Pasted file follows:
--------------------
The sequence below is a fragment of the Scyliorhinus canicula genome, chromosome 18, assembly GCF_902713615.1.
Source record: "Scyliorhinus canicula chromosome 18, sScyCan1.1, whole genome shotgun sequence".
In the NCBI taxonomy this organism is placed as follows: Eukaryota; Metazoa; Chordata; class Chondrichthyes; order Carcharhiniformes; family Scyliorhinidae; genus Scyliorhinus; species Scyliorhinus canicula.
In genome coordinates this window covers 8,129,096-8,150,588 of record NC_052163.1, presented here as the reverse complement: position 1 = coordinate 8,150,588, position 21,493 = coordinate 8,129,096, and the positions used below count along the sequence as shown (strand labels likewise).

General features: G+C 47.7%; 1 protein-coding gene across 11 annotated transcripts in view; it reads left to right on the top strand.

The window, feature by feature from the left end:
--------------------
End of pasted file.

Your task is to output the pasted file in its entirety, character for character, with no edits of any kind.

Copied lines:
The sequence below is a fragment of the Scyliorhinus canicula genome, chromosome 18, assembly GCF_902713615.1.
Source record: "Scyliorhinus canicula chromosome 18, sScyCan1.1, whole genome shotgun sequence".
In the NCBI taxonomy this organism is placed as follows: Eukaryota; Metazoa; Chordata; class Chondrichthyes; order Carcharhiniformes; family Scyliorhinidae; genus Scyliorhinus; species Scyliorhinus canicula.
In genome coordinates this window covers 8,129,096-8,150,588 of record NC_052163.1, presented here as the reverse complement: position 1 = coordinate 8,150,588, position 21,493 = coordinate 8,129,096, and the positions used below count along the sequence as shown (strand labels likewise).

General features: G+C 47.7%; 1 protein-coding gene across 11 annotated transcripts in view; it reads left to right on the top strand.

The window, feature by feature from the left end: